It turns out that Rick Scott, the Naples businessman running against Attorney General Bill McCollum in the GOP primary for governor, may not be the only candidate this year who turns down "welfare for politicians."
With just days left before the state hands out its first round of public campaign financing, Chief Financial Officer Alex Sink has yet to turn in the paperwork that would make her eligible for matching money.
Last month the Democratic candidate for governor did agree to abide by the campaign spending limit of $24.9 million - and she made the initial request for matching funds in her race for governor.
But even back then her campaign made it clear that no final decision had been made about whether to actually accept the money.
And that appears to still be the case as of now.
Under the law, the first round of matching money is for contributions that candidates received from Florida residents between Sept. 1, 2009 and March 31, 2010. In order to receive this money, candidates must submit a list of contributions that they wish to have matched.
A spokeswoman for the Secretary of State's office on Monday confirmed that Sink has not done this. If Sink's campaign fails to turn in documentation by noon on Friday, then the campaign will not receive any money this week although the campaign has the right to claim matching money for these initial contributions later.
Sink's campaign has not responded to questions as to whether or not the CFO plans to officially ask for matching money.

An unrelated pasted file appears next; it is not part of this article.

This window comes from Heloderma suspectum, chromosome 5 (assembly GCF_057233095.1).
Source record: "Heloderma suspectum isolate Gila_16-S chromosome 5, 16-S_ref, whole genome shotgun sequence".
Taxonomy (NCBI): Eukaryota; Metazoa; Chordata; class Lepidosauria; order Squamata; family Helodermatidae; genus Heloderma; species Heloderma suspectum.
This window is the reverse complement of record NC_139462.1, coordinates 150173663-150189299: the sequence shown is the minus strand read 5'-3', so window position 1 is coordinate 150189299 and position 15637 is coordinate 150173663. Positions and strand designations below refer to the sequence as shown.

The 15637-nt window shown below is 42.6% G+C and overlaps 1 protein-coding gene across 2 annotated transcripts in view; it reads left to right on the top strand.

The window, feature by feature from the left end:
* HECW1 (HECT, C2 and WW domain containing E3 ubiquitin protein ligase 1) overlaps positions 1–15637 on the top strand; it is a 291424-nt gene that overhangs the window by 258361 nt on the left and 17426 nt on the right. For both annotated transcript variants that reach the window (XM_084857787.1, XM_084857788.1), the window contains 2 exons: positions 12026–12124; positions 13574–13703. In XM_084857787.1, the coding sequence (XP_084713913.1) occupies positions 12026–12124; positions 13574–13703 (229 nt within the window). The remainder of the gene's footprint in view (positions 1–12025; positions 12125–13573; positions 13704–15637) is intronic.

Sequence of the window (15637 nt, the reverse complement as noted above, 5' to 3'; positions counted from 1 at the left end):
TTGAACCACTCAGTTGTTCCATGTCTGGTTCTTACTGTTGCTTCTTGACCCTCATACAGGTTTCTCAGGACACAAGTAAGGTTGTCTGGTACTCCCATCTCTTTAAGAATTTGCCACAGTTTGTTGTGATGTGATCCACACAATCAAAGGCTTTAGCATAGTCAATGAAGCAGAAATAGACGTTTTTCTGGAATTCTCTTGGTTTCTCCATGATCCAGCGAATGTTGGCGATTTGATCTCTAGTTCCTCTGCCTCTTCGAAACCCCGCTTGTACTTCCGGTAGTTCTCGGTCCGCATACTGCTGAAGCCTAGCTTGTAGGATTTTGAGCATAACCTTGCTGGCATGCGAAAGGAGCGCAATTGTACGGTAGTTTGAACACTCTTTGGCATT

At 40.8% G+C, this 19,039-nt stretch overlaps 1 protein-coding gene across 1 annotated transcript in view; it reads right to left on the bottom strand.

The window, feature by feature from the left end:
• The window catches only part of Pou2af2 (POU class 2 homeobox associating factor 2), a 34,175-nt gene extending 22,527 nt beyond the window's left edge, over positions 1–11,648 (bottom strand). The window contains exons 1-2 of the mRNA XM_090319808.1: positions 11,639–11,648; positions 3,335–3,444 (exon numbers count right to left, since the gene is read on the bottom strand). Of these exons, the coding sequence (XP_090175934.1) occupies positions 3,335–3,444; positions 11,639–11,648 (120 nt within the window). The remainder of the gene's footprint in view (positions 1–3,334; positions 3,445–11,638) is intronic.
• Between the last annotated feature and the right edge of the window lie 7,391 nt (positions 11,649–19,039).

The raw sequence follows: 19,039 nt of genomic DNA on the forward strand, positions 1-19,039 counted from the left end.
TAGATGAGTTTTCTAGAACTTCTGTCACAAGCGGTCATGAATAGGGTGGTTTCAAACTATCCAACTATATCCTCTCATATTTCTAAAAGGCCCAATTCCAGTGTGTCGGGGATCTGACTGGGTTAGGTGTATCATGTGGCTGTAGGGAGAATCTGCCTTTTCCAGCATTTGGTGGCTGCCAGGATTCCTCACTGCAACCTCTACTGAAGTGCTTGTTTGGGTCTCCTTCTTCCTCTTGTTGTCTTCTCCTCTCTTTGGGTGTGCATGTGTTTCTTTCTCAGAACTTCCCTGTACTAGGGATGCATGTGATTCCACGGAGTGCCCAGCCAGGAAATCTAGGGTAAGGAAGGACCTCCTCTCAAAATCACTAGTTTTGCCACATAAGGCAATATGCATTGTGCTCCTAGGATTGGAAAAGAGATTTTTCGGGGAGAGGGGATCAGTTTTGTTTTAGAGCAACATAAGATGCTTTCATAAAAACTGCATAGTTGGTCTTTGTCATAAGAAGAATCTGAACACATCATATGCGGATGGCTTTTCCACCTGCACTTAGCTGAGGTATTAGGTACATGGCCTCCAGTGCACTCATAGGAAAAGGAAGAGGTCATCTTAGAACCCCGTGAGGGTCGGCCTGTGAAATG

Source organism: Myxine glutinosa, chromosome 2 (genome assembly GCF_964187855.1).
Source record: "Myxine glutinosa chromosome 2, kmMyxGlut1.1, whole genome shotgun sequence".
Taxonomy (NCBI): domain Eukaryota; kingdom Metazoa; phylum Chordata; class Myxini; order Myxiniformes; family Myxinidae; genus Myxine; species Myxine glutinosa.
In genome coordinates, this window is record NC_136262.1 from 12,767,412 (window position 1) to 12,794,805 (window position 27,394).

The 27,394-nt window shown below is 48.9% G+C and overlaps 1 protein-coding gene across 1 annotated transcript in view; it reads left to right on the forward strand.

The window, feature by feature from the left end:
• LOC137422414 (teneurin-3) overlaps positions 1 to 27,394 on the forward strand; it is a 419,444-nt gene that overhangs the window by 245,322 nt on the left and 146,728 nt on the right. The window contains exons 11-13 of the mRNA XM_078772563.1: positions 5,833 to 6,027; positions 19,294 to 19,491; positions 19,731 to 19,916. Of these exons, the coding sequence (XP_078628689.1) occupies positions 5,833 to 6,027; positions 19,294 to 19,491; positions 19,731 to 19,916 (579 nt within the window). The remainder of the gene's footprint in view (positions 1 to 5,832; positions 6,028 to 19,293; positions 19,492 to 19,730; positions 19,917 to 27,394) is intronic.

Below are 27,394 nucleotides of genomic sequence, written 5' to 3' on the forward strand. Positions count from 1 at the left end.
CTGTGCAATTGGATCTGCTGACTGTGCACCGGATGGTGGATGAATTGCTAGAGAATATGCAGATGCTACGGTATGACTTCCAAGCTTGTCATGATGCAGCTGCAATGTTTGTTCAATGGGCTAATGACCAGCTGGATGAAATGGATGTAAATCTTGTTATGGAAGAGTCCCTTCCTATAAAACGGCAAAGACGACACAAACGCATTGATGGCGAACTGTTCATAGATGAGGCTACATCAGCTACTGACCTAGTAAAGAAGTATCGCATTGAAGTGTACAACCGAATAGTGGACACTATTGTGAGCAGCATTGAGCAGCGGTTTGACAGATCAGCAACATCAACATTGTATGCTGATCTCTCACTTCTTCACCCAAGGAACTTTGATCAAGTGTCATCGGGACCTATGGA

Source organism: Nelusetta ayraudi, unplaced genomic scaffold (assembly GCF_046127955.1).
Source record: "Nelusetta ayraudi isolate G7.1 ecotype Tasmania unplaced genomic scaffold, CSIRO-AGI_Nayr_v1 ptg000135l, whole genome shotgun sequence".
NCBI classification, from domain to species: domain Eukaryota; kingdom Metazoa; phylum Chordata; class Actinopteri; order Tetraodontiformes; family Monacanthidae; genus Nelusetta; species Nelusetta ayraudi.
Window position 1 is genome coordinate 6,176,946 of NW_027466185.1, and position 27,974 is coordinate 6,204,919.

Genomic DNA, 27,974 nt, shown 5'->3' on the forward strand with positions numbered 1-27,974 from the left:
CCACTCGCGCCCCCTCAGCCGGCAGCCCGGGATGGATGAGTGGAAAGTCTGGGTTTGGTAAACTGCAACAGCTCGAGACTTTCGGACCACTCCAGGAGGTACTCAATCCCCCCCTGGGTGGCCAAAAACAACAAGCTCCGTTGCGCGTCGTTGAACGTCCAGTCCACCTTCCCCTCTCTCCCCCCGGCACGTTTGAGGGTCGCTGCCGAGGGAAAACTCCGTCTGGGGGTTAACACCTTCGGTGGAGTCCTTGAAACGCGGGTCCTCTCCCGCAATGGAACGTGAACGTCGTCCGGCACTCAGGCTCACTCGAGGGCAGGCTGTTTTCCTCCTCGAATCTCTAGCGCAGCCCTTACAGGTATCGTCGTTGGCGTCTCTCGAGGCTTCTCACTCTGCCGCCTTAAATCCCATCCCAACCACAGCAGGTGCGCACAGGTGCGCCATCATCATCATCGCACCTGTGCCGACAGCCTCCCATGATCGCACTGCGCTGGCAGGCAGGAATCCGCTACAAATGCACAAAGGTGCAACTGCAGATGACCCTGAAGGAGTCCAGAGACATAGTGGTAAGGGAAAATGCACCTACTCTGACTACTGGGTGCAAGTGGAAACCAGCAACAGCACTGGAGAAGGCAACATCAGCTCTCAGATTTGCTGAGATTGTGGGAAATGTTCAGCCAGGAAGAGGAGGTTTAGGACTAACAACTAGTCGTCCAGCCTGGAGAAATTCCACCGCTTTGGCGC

Sink's decision, of course, comes as Scott is trying to get a federal court to throw out the part of Florida's public financing system that gives a dollar for dollar match if a rival exceeds campaign spending limits. Scott lost his first bid last week, but his attorneys appealed the ruling to a federal appeals court in Atlanta. McCollum intervened in the lawsuit and his own attorneys have said that if McCollum does not get the matching money it could "tip" the outcome of the GOP primary since Scott is spending millions of his own money.
Sink, by contrast, has not asked to intervene in the case. But that didn't stop U.S. Judge Robert Hinkle from asking a pivotal question during last week's hearing. Hinkle wanted to know what happens if Scott does as expected and blows through the spending cap before the primary. Hinkle asked lawyers representing the Secretary of State's office whether other candidates - and he mentioned Sink by name - would be eligible for the dollar for dollar match now as well. Or Hinkle inquired further, would Sink and others have to wait after the primary? Hinkle said it appeared to him that the law regarding this matter was vague.
The lawyers for the Secretary of State couldn't answer the question. They noted that there was only one other time the spending limits been exceeded and that no one had really contemplated the limit being breached during the primary. (That one previous time, of course, was the 1994 election between Jeb Bush and Gov. Lawton Chiles. It was Bush, who is endorsing McCollum, who repeatedly called the state's public financing system "welfare for politicians.")
But while the lawsuit rages on this remains a key question for Sink's campaign to consider especially since everyone agrees the spending limit applies to the entire election and not just the primary.
Is it fair for McCollum to get money now, use it to beat Scott and deny Sink the same amount of matching money for the general election? Or if Scott wins the primary, does Sink only get a match of what he spends after he defeats McCollum?
What Sink does in the days ahead could be one of the most important of her entire campaign.